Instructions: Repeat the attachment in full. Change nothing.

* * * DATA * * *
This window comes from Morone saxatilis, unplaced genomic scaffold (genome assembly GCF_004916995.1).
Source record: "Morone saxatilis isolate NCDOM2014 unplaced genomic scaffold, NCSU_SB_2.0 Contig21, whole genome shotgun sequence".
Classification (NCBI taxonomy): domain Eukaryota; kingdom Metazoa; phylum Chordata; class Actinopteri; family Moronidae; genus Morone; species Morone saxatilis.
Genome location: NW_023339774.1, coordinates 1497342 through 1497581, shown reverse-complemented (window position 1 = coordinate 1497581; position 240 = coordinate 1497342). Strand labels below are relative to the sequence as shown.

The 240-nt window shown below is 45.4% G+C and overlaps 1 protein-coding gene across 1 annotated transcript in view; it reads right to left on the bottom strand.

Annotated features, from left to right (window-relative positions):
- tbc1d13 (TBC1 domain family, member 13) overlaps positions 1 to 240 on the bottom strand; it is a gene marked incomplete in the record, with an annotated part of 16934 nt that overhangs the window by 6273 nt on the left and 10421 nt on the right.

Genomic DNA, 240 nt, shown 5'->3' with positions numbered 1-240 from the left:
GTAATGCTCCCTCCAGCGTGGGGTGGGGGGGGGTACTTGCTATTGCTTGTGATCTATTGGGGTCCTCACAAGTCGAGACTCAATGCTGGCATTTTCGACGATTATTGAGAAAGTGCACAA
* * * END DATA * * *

This window comes from Morone saxatilis, unplaced genomic scaffold (genome assembly GCF_004916995.1).
Source record: "Morone saxatilis isolate NCDOM2014 unplaced genomic scaffold, NCSU_SB_2.0 Contig21, whole genome shotgun sequence".
Classification (NCBI taxonomy): domain Eukaryota; kingdom Metazoa; phylum Chordata; class Actinopteri; family Moronidae; genus Morone; species Morone saxatilis.
Genome location: NW_023339774.1, coordinates 1497342 through 1497581, shown reverse-complemented (window position 1 = coordinate 1497581; position 240 = coordinate 1497342). Strand labels below are relative to the sequence as shown.

The 240-nt window shown below is 45.4% G+C and overlaps 1 protein-coding gene across 1 annotated transcript in view; it reads right to left on the bottom strand.

Annotated features, from left to right (window-relative positions):
- tbc1d13 (TBC1 domain family, member 13) overlaps positions 1 to 240 on the bottom strand; it is a gene marked incomplete in the record, with an annotated part of 16934 nt that overhangs the window by 6273 nt on the left and 10421 nt on the right.

Genomic DNA, 240 nt, shown 5'->3' with positions numbered 1-240 from the left:
GTAATGCTCCCTCCAGCGTGGGGTGGGGGGGGGTACTTGCTATTGCTTGTGATCTATTGGGGTCCTCACAAGTCGAGACTCAATGCTGGCATTTTCGACGATTATTGAGAAAGTGCACAA